Mumbai: Globally, humans consume a million plastic bottles every minute according to the consumer market research company Euromonitor International. It is estimated that over half a trillion plastic bottles will be sold in 2020. Plastic bottles are commonly made from polyethylene terephthalate (PET). These take approximately 400 years to decompose but are highly recyclable. Banking on the long shelf life of plastic bottles, India’s cleanest city for two years in a row in Swachh Survekshan (cleanliness survey), Indore has developed a vertical garden using discarded bottles. The idea was conceptualised by the Garden department of Indore Municipal Corporation (IMC). The civic body will collect the discarded bottles from government events and meetings.
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Plastic bottles have a longer shelf life and do not get damaged easily. We had come across several initiatives across India where plastic bottles were being used for vertical gardens. A few months ago, in one of the government events, hundreds of plastic bottles were discarded. While, most of those bottles went to the recycling centre, we collected some of it for the vertical gardens. Thereon we have been collecting plastic bottles from several events, Kailash Joshi, from IMC’s garden department tells NDTV.
The vertical garden has been installed at Nehru Park, one of the popular parks in the city. Around 2,000 bottles were used in place of nursery growing containers.
Explaining the purpose behind installing the garden in the park, Mr Joshi says,
Vertical gardens made with the help of plastic bottles occupy less space and the cost of buying containers is eliminated. They are also easy to make, and anyone can build such gardens at home. Placing them in Nehru park will attract maximum people towards the concept of vertical gardens. We want people to reuse the bottles at their home and in neighbourhood and increase the green cover. This will lessen the air and plastic pollution, says Mr Joshi.
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A vertical garden grows upward (vertically) using a trellis or other support system, rather than on the ground (horizontally). The plant species in these vertical gardens include money plant (golden), asparagus sprengeri, chlorophytum comosum, tradescantia, ficus long island, syngonium butterfly, ophiopogon japonicas and ophiopogon jaburan.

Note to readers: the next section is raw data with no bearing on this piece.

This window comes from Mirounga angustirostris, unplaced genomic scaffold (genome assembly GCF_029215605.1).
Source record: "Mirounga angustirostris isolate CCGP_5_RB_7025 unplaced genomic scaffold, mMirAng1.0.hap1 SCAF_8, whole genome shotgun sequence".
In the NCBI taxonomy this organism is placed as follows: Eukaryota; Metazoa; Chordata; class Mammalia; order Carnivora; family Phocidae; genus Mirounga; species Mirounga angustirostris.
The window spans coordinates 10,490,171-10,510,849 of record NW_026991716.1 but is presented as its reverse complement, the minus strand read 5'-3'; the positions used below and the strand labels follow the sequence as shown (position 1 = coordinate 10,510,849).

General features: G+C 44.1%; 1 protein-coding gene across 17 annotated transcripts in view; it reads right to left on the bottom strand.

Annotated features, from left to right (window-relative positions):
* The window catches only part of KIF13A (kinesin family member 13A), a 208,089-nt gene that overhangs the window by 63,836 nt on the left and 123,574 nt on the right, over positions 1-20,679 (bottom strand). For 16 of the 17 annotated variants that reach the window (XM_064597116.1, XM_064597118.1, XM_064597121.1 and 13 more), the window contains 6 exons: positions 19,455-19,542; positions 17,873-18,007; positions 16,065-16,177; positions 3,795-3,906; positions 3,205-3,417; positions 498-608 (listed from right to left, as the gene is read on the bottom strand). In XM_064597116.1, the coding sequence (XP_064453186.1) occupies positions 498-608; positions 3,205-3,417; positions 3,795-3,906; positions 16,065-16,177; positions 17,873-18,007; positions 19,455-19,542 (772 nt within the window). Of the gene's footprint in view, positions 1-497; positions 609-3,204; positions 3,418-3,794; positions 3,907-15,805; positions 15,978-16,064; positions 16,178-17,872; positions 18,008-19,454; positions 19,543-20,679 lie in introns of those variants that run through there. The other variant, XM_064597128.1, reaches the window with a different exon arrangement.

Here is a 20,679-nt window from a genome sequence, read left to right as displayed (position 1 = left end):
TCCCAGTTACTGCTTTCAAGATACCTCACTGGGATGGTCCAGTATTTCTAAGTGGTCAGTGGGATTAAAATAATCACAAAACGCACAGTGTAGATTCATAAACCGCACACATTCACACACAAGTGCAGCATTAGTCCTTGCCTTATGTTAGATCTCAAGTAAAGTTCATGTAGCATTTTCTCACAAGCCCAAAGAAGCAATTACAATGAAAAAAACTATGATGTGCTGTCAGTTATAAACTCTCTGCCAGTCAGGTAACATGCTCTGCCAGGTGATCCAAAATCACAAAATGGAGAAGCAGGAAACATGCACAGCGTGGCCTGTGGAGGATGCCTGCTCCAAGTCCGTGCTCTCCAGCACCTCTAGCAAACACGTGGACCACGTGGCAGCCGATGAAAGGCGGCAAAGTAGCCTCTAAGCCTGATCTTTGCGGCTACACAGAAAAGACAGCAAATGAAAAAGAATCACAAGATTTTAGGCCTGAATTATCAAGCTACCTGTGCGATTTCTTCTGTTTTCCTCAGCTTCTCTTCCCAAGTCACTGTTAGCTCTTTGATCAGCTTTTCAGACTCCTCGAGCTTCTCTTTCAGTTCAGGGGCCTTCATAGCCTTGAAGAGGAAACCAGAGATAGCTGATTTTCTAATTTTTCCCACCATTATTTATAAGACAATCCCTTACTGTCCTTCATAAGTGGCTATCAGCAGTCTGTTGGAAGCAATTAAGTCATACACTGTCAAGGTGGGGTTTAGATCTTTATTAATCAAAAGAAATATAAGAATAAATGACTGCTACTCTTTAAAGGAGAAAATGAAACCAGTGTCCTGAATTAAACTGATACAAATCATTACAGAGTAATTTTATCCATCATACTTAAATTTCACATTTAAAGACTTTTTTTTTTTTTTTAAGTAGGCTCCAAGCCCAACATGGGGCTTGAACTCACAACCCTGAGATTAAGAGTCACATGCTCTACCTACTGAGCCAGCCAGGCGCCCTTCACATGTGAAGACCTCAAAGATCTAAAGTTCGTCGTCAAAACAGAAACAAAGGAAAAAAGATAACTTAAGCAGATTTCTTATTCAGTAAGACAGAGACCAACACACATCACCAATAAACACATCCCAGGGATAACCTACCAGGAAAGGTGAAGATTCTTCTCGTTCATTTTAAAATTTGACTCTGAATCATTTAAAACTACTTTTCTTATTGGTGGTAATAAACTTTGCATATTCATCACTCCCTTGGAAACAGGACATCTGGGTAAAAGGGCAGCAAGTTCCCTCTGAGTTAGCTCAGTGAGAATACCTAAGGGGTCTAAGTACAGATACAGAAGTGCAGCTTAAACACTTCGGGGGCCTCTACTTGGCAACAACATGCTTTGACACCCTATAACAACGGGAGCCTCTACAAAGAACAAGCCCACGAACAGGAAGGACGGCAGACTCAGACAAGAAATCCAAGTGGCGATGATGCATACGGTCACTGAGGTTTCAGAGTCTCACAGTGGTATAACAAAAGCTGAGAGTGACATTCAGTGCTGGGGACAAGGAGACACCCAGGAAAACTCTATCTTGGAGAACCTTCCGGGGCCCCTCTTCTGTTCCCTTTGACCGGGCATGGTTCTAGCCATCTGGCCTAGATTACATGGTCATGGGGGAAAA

Making a vertical garden is easy, says Mr Joshi,
Cut the bottle in half. Use the bottom half and poke small holes in the bottom of it for drainage. Cut a rectangle in the middle of your bottle opposite the side with holes. This is an opening for your soil and seedlings. Thread the string through a hole and pull out through the other for hanging purpose. Select plants on the basis of location that is indoor or outdoor and the amount of sunlight the wall gets.
The benefits of having a vertical garden are multiple. It tackles air pollution by eliminating ultra-fine dust pollutants that can easily enter a human body that lead to several health problems. Besides, the green walls also absorb the heat and bringdown the temperature by 2-3 degrees. It also helps in reducing the noise levels.
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If the concept of vertical gardening by reusing plastic bottles is successful in Nehru park then the IMC will develop such gardens in other public places as well, said Mr Joshi.
The concept of vertical gardening has already been tested in Noida, Delhi, Bengaluru. The Kochi Metro was the first among the Metrorail corporations to adopt this initiative and build vertical gardens in January 2017. Taking cue from Kochi was Bengaluru’s Namma Metro, Nagpur’s Mahametro and Delhi’s Metro Corporation.
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NDTV – Dettol Banega Swachh India campaign lends support to the Government of India’s Swachh Bharat Mission (SBM). Helmed by Campaign Ambassador Amitabh Bachchan, the campaign aims to spread awareness about hygiene and sanitation, the importance of building toilets and making India open defecation free (ODF) by October 2019, a target set by Prime Minister Narendra Modi, when he launched Swachh Bharat Abhiyan in 2014. Over the years, the campaign has widened its scope to cover issues like air pollution, waste management, plastic ban, manual scavenging and menstrual hygiene. The campaign has also focused extensively on marine pollution, clean Ganga Project and rejuvenation of Yamuna, two of India’s major river bodies.